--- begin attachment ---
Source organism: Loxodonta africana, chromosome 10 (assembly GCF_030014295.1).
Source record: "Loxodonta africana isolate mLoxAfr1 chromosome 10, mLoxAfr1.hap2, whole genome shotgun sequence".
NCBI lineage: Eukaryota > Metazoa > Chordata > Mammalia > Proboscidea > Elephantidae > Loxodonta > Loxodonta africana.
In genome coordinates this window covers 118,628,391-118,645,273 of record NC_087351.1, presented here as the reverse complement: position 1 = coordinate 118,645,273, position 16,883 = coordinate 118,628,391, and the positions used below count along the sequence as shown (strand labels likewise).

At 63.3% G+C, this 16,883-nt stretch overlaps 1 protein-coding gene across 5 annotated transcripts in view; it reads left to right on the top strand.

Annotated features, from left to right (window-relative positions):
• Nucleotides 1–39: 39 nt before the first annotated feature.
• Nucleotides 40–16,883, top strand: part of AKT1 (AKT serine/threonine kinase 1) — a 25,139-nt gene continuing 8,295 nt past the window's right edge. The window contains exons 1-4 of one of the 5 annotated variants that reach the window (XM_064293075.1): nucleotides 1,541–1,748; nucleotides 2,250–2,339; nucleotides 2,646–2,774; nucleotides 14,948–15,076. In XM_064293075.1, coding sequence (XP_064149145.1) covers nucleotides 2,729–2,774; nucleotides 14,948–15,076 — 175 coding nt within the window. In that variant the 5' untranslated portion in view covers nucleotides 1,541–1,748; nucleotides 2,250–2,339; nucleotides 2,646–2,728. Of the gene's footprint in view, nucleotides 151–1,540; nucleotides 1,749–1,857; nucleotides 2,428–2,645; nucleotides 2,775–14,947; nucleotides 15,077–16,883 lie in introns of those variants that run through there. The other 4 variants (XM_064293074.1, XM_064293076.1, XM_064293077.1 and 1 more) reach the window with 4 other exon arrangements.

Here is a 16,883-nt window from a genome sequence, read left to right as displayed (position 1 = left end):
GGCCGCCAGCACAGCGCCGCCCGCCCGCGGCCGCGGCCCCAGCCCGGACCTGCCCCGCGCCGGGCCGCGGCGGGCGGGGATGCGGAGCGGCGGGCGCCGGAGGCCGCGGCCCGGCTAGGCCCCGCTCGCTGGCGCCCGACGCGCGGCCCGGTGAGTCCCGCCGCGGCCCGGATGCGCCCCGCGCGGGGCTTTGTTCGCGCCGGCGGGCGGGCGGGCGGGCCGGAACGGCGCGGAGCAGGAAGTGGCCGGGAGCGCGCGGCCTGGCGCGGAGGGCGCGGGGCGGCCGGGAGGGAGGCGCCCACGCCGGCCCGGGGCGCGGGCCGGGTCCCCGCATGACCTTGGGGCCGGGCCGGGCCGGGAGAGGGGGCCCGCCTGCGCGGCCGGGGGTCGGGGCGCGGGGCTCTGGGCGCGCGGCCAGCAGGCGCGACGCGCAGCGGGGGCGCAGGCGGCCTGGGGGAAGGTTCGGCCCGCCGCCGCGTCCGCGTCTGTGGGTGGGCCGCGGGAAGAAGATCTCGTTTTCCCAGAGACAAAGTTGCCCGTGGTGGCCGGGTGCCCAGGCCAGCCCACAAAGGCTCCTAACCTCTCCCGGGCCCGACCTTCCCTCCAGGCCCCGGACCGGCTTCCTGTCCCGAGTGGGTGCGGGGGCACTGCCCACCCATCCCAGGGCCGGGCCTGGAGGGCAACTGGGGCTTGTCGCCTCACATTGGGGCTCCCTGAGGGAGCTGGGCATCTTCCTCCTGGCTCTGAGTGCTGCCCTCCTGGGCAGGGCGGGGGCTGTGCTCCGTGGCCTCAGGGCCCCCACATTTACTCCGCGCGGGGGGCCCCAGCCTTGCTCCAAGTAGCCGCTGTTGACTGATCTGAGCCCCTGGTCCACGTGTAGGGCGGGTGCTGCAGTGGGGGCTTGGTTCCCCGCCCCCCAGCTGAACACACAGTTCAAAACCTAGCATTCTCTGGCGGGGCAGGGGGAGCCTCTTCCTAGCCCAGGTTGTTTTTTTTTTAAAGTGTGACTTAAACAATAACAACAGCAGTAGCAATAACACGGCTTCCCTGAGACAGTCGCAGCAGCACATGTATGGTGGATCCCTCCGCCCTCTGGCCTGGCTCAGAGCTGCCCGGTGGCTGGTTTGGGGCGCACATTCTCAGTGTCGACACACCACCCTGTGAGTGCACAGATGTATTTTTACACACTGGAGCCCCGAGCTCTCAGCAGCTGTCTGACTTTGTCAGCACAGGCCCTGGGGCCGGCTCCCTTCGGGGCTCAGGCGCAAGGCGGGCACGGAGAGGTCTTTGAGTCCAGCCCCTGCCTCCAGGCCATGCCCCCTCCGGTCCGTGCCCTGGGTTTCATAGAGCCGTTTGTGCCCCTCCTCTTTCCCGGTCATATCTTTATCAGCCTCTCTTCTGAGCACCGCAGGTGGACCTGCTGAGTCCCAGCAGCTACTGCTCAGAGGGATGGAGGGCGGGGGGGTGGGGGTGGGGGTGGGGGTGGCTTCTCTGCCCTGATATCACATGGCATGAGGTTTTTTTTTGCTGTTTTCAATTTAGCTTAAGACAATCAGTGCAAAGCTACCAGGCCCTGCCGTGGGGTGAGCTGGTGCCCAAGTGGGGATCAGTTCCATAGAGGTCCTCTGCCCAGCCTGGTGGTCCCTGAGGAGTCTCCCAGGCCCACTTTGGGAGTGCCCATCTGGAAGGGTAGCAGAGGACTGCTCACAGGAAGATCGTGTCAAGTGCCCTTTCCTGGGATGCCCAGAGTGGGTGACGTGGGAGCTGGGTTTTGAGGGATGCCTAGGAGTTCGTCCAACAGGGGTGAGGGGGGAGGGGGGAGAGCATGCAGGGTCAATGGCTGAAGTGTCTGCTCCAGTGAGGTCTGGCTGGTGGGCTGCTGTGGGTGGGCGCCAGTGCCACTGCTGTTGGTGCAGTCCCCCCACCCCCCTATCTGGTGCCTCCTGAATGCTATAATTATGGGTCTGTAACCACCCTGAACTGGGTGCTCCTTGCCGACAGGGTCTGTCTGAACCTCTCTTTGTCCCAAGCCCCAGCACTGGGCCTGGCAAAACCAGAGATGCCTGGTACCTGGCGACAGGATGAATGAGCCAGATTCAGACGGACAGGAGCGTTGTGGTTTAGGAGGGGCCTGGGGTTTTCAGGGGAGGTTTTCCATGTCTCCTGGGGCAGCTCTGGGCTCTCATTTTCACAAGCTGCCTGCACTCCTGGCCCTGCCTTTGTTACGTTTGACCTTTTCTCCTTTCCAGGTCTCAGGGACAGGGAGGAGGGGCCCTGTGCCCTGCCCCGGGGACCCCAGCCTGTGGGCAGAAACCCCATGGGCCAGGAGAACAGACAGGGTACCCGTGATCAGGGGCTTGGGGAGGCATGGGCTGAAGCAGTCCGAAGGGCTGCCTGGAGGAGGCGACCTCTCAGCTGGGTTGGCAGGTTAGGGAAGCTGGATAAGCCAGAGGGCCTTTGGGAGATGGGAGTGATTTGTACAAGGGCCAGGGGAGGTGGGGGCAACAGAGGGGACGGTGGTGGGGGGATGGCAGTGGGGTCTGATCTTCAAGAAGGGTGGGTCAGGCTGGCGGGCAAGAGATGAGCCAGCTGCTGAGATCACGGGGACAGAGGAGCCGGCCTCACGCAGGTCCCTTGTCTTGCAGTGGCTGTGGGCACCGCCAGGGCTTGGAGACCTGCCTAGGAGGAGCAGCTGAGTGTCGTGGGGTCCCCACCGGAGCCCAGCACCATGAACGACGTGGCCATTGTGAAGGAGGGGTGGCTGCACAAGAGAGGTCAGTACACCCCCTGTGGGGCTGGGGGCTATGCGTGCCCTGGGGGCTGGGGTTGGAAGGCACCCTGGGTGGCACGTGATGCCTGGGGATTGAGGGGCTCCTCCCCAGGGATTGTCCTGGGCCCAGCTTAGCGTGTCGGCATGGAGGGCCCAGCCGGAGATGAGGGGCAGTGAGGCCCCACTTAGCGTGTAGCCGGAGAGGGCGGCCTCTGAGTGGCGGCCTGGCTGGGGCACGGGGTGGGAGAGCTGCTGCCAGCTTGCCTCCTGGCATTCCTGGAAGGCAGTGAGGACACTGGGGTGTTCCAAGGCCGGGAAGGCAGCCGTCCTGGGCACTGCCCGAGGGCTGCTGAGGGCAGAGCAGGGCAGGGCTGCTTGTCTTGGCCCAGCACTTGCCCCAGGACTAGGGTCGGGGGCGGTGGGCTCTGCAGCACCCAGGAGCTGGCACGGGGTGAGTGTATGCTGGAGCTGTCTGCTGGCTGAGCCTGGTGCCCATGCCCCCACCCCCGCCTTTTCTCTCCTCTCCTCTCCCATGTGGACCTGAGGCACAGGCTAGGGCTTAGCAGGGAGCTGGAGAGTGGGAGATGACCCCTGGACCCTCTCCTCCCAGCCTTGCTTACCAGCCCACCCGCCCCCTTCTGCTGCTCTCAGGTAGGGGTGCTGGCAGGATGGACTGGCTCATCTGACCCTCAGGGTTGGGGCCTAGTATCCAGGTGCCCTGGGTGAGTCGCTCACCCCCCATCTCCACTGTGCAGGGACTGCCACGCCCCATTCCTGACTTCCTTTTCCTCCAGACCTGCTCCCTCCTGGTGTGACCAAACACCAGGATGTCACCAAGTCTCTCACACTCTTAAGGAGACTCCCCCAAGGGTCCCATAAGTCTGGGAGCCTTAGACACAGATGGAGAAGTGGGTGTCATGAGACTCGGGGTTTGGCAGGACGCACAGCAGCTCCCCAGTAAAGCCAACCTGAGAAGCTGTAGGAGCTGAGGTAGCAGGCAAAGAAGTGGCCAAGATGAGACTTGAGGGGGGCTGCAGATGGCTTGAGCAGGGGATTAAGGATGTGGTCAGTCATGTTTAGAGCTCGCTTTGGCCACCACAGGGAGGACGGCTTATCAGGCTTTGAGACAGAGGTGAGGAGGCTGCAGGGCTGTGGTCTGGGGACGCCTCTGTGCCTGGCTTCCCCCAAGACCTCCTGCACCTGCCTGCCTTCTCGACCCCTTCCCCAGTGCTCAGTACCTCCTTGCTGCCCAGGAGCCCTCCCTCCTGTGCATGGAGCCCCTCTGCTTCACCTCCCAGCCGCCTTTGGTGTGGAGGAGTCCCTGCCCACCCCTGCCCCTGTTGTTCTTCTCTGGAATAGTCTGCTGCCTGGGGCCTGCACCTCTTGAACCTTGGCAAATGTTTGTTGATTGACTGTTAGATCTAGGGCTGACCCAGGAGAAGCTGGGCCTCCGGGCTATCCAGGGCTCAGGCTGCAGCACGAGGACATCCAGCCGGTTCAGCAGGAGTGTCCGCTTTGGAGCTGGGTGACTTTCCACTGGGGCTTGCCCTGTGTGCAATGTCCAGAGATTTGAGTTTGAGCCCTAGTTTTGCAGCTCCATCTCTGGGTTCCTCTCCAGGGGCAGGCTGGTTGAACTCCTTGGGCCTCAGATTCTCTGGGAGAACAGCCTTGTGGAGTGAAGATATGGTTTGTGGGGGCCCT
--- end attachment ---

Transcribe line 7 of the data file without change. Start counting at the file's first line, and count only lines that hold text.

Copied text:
• Nucleotides 1–39: 39 nt before the first annotated feature.